Last week, The Digital Press at the University of North Dakota published its first novel, The Library of Chester Fritz, from debut novelist Brian R. Urlacher.
This week, we corresponded a bit with Brian to talk about how the novel benefited from his career as a political scientist, the contemporary literary (and political) landscape, and his past and future work on the mysterious legacy of the eccentric millionaire Chester Fritz. Check out more of Brian’s world of Chester Fritz here!
Grab a copy of The Library of Chester Fritz here (and buy one for $7!) and check out Five Questions with Brian Urlacher below.
1. You are a political scientist by training, and I wondered whether or how this book drew upon your professional expertise as you adapted the world of Chester Fritz’s diaries to your more complicated and mysterious narrative?
I’m not sure that it contributed to the mysteriousness of the narrative, but my research area is on modern civil wars and Fritz’s firsthand account of what life looked like after the collapse of the Chinese state was fascinating to me. I also had the opportunity to spend a couple months in Shanghai as part of a collaboration UND has with a university there. Shanghai has changed a lot since Fritz’s time, but the legacies of the French and International concessions are visible in the architecture of the city.
2. It seems like there’s a growing interest in the kinds of stories that you tell in the Library of Chester Fritz. From the TV series Stranger Things to the resurgent interest in of Philip K. Dick, J.G. Ballard, and H.P. Lovecraft, we appear to be living in an era where “paranoid fiction” resonates. Why do you think this is?
I wouldn’t have thought of this trend as “paranoid fiction” but maybe that framing helps to explain the appeal. At the heart of cosmic horror–sometimes called Lovecraftian fiction–is the idea that something is rotten at the core of the universe, and we as humans are very much unwelcome and easily swept aside by powerful forces. Maybe stories about people stubbornly persisting has resonance in this moment when nature itself seems to be turning against us. Or maybe the internet has made truth harder to pin down and so stories that exist in dark-quasi-real space feel more authentic.
3. Along similar lines, you’ve mention in other conversations that Fritz is representative of the first generation of modern global capitalists. He was born in North Dakota, educated both at UND and on the West coast, made various fortunes in Asia, South America, and eventually lived and died in Europe. His life in some ways seems ready made for the kind of story that you tell in this novel. On the other hand, you make him seem pretty unique. How much did Fritz’s life allow you to interweave the familiar with the unfamiliar and mysterious. Is there something about modern global capitalists that makes them susceptible to a kind of magical realism?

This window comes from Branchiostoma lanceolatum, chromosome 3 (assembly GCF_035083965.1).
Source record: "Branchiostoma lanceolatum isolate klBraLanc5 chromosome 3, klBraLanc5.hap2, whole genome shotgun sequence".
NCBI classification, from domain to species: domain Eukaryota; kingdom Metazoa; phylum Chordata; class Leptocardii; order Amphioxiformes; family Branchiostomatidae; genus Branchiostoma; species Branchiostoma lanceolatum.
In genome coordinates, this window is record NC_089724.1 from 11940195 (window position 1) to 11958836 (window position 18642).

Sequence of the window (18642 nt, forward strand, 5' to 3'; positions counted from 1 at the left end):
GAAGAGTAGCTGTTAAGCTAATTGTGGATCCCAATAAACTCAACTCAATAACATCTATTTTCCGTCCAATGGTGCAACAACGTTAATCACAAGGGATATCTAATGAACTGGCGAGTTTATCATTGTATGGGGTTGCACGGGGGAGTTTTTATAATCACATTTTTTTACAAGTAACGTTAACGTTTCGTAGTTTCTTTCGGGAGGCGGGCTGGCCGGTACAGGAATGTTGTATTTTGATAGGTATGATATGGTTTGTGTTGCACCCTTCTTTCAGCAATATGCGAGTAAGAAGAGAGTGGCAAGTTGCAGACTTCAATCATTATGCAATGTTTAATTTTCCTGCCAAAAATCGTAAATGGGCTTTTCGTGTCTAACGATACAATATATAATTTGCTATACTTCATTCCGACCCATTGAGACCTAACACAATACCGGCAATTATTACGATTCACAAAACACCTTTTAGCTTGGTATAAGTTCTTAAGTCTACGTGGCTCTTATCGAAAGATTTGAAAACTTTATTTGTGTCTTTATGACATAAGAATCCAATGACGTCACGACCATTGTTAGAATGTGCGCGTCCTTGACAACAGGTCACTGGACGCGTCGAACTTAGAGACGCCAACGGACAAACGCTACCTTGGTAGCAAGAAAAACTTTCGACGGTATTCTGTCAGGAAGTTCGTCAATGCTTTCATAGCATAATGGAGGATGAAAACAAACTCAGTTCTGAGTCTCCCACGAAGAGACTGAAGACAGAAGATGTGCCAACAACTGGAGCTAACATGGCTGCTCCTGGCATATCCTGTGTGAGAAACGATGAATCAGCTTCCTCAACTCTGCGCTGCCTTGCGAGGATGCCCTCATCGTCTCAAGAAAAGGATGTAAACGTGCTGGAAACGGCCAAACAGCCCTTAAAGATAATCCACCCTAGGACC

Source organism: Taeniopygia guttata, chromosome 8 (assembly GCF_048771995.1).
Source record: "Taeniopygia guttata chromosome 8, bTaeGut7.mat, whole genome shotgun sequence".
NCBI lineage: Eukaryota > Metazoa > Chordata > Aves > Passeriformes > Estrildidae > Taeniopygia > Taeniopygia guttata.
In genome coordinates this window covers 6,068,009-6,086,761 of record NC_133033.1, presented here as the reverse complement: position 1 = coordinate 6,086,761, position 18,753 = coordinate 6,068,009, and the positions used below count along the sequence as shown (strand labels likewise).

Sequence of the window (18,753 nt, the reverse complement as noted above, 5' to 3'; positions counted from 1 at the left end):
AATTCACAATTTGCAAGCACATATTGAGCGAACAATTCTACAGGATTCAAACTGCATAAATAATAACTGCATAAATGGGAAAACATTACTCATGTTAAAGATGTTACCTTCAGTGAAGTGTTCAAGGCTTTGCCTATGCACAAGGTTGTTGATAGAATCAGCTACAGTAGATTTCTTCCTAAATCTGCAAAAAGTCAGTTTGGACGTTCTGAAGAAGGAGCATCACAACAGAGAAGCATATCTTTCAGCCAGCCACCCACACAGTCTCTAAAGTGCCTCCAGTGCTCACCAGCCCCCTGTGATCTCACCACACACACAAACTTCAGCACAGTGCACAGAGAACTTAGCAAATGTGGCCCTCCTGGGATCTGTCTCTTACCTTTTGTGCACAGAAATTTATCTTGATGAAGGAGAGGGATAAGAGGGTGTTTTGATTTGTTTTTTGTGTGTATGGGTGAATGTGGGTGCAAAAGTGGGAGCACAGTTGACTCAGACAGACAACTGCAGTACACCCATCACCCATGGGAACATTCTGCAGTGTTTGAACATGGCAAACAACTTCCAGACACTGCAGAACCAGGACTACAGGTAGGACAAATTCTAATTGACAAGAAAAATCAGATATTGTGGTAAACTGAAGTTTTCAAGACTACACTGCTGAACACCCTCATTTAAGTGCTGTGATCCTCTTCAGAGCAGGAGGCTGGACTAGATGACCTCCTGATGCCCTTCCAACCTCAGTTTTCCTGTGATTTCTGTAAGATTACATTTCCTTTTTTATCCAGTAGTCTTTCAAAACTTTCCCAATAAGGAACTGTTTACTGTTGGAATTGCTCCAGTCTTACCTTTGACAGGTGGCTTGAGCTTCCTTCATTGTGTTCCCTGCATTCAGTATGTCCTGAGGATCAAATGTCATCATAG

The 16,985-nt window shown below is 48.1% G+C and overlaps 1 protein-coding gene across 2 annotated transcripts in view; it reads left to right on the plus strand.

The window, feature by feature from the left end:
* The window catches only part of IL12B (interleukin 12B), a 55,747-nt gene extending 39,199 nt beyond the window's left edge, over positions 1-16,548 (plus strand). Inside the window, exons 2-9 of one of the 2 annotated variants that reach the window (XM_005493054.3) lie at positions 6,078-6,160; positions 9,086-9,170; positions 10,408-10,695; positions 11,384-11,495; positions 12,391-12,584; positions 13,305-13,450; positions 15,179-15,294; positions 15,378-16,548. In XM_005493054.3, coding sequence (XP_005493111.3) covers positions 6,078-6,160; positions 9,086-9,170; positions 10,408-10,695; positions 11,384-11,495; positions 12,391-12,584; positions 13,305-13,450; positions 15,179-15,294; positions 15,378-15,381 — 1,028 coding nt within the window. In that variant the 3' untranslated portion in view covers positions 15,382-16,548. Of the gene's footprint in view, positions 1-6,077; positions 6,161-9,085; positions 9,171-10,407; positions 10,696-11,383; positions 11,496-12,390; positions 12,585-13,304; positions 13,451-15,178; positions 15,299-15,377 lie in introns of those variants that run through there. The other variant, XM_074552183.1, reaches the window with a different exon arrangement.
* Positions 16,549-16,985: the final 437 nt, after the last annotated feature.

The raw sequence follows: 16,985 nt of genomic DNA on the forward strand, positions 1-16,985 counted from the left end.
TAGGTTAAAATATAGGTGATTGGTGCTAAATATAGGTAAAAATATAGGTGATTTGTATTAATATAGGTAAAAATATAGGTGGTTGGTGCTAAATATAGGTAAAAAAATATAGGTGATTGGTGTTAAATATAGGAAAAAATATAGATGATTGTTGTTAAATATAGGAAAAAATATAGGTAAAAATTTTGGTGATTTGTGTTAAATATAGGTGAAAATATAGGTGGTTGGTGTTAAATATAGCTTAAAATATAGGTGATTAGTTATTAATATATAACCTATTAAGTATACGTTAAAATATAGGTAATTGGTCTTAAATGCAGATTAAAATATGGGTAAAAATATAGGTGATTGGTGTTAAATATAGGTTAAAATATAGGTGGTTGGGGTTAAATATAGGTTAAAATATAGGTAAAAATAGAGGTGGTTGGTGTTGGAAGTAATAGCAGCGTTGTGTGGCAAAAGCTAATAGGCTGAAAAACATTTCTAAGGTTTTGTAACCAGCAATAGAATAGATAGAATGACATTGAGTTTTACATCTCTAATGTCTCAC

Fritz had an objectively interesting life and wealth and international capitalism fueled some of that, but Fritz built his fortune in the eye of a hurricane. It was only a matter of time before the storm arrived and the only real question was what would survive. So the setting came with pre-packaged tension, but Fritz’s own literary style created a blank canvas for storytelling. Fritz’s journal offered detailed observations of life in China, but he rarely if ever asked why things were the way they were. Maybe he didn’t really want to know. China in Fritz’s time was in chaos and western powers contributed to and exploited that chaos. Fritz’s just the facts approach opened the door for me as a writer to have Fritz systematically chronicle what his fictious traveling companions were doing and saying. He operates as a dutiful but indifferent narrator and spends nearly the entire story on the sidelines not wanting to engage.
4. I’m teaching an editing and publishing class this semester and my students often opine on whether they find a character likable or not. You had the opportunity not only to get to know Chester Fritz, but also transform him subtly when writing this story. When you were done, do you feel like you did more to make him likable or not?
I think the character I crafted is likeable but more importantly the character is vivid. Obviously, the actual Chester Fritz was a likeable guy—that was his defining characteristic. But he doesn’t talk about himself in his travel diary and his interviews are tightly controlled positivity. As I learned more about his childhood, I saw parallels to my own. As I learned about his friends and acquaintances in Shanghai, I saw tragedies that he kept buried deep. I tried to slide some of that into the narrative in the rare moments where self-reflection seemed to make sense.
I hope that my fictitious character retains Fritz’s charm but also sands off some of the rough edges of the early 20th century, and gives the character of Chester Fritz depth and complexity.
5. Finally, the Library of Chester Fritz is just one installment in a larger “project” centered on Chester Fritz, the University of North Dakota, and a band of intrepid campus explorers (for lack of a better word). Can you talk about this larger project some?
The collection of documents that make up this story were all generated for a Lovecraftian murder mystery in which Jake Verlorin, a department chairperson, investigates the murder of one of his colleagues. In working with a local detective, Jake peels back the history of the Chester Fritz Library and finds a dedicated core of faculty—the Chester Fritz Professors—who have been protecting the library against occult forces for decades. That project led to a series of short stories about the Chester Fritz professors. I think I’m at 15 short stories at this point and building toward two book length collections.